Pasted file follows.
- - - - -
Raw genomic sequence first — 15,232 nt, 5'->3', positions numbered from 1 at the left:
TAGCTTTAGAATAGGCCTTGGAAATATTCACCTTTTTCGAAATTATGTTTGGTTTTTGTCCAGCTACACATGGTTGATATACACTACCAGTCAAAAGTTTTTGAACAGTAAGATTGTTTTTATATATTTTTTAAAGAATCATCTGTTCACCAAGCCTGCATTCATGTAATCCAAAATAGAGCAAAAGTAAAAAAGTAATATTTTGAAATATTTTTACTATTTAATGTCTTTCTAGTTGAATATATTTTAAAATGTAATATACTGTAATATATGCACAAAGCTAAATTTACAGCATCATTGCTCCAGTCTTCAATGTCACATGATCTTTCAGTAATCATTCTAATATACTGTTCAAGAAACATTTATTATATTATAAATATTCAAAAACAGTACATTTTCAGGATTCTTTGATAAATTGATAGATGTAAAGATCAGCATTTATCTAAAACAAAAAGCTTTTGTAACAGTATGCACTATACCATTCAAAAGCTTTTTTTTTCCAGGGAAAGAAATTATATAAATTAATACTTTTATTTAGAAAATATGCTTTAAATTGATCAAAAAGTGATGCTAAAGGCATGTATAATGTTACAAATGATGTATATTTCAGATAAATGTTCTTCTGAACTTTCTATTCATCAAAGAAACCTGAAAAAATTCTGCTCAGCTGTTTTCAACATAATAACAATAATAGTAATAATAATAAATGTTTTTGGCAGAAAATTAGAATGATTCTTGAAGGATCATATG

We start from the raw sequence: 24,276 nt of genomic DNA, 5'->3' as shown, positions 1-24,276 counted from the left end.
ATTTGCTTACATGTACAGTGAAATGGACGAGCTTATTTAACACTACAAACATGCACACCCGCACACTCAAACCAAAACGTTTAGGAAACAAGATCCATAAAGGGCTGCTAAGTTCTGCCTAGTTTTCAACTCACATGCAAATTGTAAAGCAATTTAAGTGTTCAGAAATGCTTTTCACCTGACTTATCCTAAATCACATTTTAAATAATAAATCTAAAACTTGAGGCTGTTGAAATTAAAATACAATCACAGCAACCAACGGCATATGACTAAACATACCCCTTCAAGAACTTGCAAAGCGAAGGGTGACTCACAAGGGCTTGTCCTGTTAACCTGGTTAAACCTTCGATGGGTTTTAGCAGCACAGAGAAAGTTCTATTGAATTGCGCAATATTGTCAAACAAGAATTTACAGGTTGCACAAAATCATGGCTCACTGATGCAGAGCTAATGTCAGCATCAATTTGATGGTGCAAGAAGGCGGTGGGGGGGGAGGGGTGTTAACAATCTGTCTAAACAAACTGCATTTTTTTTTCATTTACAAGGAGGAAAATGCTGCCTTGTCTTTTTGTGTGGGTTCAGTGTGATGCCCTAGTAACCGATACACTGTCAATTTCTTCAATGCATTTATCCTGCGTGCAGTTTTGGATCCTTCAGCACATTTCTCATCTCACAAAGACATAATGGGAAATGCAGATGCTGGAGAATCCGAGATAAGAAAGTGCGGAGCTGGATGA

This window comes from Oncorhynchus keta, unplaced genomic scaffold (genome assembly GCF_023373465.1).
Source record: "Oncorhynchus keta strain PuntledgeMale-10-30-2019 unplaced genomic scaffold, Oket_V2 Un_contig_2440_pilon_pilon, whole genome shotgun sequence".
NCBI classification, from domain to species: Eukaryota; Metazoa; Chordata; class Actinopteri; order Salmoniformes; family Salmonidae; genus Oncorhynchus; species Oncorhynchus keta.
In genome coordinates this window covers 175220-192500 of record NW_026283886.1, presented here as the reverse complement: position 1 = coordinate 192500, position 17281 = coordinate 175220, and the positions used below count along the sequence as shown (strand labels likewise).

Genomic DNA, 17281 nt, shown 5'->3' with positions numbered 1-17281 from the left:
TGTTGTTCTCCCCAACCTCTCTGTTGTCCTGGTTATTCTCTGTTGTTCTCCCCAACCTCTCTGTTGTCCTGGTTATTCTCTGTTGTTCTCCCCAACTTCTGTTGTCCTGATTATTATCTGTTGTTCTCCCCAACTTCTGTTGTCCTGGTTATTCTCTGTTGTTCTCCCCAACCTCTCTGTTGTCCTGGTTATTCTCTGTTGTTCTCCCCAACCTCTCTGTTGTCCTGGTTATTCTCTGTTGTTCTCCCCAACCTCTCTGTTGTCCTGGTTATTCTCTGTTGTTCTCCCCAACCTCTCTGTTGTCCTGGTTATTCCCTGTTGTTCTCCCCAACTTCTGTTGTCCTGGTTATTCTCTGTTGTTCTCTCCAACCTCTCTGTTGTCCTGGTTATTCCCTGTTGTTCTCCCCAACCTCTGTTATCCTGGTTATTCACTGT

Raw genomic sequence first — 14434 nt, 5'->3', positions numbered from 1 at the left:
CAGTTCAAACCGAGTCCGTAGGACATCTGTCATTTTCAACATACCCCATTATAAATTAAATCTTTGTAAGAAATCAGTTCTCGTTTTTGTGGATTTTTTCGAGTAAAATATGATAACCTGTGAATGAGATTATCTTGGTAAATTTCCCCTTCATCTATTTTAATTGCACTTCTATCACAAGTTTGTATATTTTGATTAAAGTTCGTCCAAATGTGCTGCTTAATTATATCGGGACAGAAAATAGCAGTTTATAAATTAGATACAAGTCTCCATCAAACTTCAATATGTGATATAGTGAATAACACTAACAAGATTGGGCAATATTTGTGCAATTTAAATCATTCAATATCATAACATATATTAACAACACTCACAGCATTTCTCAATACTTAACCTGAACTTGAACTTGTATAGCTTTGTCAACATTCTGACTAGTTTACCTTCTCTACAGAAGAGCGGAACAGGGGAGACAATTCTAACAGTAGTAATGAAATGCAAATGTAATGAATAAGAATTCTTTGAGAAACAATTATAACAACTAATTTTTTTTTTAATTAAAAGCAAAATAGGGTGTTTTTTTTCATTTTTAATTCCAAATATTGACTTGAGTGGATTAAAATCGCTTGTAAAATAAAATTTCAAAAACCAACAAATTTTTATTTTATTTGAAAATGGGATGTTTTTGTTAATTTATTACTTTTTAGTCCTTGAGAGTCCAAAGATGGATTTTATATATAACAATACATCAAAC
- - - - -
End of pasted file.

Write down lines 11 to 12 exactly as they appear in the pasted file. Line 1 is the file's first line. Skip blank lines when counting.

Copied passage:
Raw genomic sequence first — 14434 nt, 5'->3', positions numbered from 1 at the left:
CAGTTCAAACCGAGTCCGTAGGACATCTGTCATTTTCAACATACCCCATTATAAATTAAATCTTTGTAAGAAATCAGTTCTCGTTTTTGTGGATTTTTTCGAGTAAAATATGATAACCTGTGAATGAGATTATCTTGGTAAATTTCCCCTTCATCTATTTTAATTGCACTTCTATCACAAGTTTGTATATTTTGATTAAAGTTCGTCCAAATGTGCTGCTTAATTATATCGGGACAGAAAATAGCAGTTTATAAATTAGATACAAGTCTCCATCAAACTTCAATATGTGATATAGTGAATAACACTAACAAGATTGGGCAATATTTGTGCAATTTAAATCATTCAATATCATAACATATATTAACAACACTCACAGCATTTCTCAATACTTAACCTGAACTTGAACTTGTATAGCTTTGTCAACATTCTGACTAGTTTACCTTCTCTACAGAAGAGCGGAACAGGGGAGACAATTCTAACAGTAGTAATGAAATGCAAATGTAATGAATAAGAATTCTTTGAGAAACAATTATAACAACTAATTTTTTTTTTAATTAAAAGCAAAATAGGGTGTTTTTTTTCATTTTTAATTCCAAATATTGACTTGAGTGGATTAAAATCGCTTGTAAAATAAAATTTCAAAAACCAACAAATTTTTATTTTATTTGAAAATGGGATGTTTTTGTTAATTTATTACTTTTTAGTCCTTGAGAGTCCAAAGATGGATTTTATATATAACAATACATCAAAC